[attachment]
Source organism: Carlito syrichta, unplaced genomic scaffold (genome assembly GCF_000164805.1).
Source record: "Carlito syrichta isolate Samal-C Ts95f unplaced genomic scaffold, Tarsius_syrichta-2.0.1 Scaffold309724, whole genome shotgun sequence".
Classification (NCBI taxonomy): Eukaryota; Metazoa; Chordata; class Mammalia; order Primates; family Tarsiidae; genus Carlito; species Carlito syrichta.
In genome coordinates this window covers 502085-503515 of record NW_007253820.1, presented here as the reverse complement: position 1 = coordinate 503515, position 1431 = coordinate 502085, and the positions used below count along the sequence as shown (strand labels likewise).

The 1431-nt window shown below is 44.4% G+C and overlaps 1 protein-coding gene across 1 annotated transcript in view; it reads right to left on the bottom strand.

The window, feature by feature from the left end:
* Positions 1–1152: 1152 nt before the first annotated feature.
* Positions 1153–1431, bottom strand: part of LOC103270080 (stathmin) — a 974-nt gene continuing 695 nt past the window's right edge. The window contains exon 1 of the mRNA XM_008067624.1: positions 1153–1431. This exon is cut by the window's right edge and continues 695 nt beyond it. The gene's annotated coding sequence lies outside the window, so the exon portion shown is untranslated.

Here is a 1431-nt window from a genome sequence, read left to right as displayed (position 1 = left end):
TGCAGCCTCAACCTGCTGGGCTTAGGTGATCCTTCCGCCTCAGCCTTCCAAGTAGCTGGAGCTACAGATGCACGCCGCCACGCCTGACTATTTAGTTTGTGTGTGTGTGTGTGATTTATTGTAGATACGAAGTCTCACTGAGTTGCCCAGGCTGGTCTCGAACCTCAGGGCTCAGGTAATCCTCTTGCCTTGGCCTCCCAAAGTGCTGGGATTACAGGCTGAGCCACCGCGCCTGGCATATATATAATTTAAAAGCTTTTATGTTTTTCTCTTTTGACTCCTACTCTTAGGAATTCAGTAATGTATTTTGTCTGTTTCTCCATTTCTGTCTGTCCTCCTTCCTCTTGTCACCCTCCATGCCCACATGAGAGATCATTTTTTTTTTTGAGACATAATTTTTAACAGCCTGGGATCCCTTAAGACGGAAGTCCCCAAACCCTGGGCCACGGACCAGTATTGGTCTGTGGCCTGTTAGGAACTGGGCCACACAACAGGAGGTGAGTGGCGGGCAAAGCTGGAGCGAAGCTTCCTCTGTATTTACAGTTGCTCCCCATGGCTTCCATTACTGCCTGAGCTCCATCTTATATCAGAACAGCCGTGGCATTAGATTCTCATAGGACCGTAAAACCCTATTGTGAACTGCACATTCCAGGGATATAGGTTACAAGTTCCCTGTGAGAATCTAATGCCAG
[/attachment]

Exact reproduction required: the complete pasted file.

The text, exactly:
Source organism: Carlito syrichta, unplaced genomic scaffold (genome assembly GCF_000164805.1).
Source record: "Carlito syrichta isolate Samal-C Ts95f unplaced genomic scaffold, Tarsius_syrichta-2.0.1 Scaffold309724, whole genome shotgun sequence".
Classification (NCBI taxonomy): Eukaryota; Metazoa; Chordata; class Mammalia; order Primates; family Tarsiidae; genus Carlito; species Carlito syrichta.
In genome coordinates this window covers 502085-503515 of record NW_007253820.1, presented here as the reverse complement: position 1 = coordinate 503515, position 1431 = coordinate 502085, and the positions used below count along the sequence as shown (strand labels likewise).

The 1431-nt window shown below is 44.4% G+C and overlaps 1 protein-coding gene across 1 annotated transcript in view; it reads right to left on the bottom strand.

The window, feature by feature from the left end:
* Positions 1–1152: 1152 nt before the first annotated feature.
* Positions 1153–1431, bottom strand: part of LOC103270080 (stathmin) — a 974-nt gene continuing 695 nt past the window's right edge. The window contains exon 1 of the mRNA XM_008067624.1: positions 1153–1431. This exon is cut by the window's right edge and continues 695 nt beyond it. The gene's annotated coding sequence lies outside the window, so the exon portion shown is untranslated.

Here is a 1431-nt window from a genome sequence, read left to right as displayed (position 1 = left end):
TGCAGCCTCAACCTGCTGGGCTTAGGTGATCCTTCCGCCTCAGCCTTCCAAGTAGCTGGAGCTACAGATGCACGCCGCCACGCCTGACTATTTAGTTTGTGTGTGTGTGTGTGATTTATTGTAGATACGAAGTCTCACTGAGTTGCCCAGGCTGGTCTCGAACCTCAGGGCTCAGGTAATCCTCTTGCCTTGGCCTCCCAAAGTGCTGGGATTACAGGCTGAGCCACCGCGCCTGGCATATATATAATTTAAAAGCTTTTATGTTTTTCTCTTTTGACTCCTACTCTTAGGAATTCAGTAATGTATTTTGTCTGTTTCTCCATTTCTGTCTGTCCTCCTTCCTCTTGTCACCCTCCATGCCCACATGAGAGATCATTTTTTTTTTTGAGACATAATTTTTAACAGCCTGGGATCCCTTAAGACGGAAGTCCCCAAACCCTGGGCCACGGACCAGTATTGGTCTGTGGCCTGTTAGGAACTGGGCCACACAACAGGAGGTGAGTGGCGGGCAAAGCTGGAGCGAAGCTTCCTCTGTATTTACAGTTGCTCCCCATGGCTTCCATTACTGCCTGAGCTCCATCTTATATCAGAACAGCCGTGGCATTAGATTCTCATAGGACCGTAAAACCCTATTGTGAACTGCACATTCCAGGGATATAGGTTACAAGTTCCCTGTGAGAATCTAATGCCAG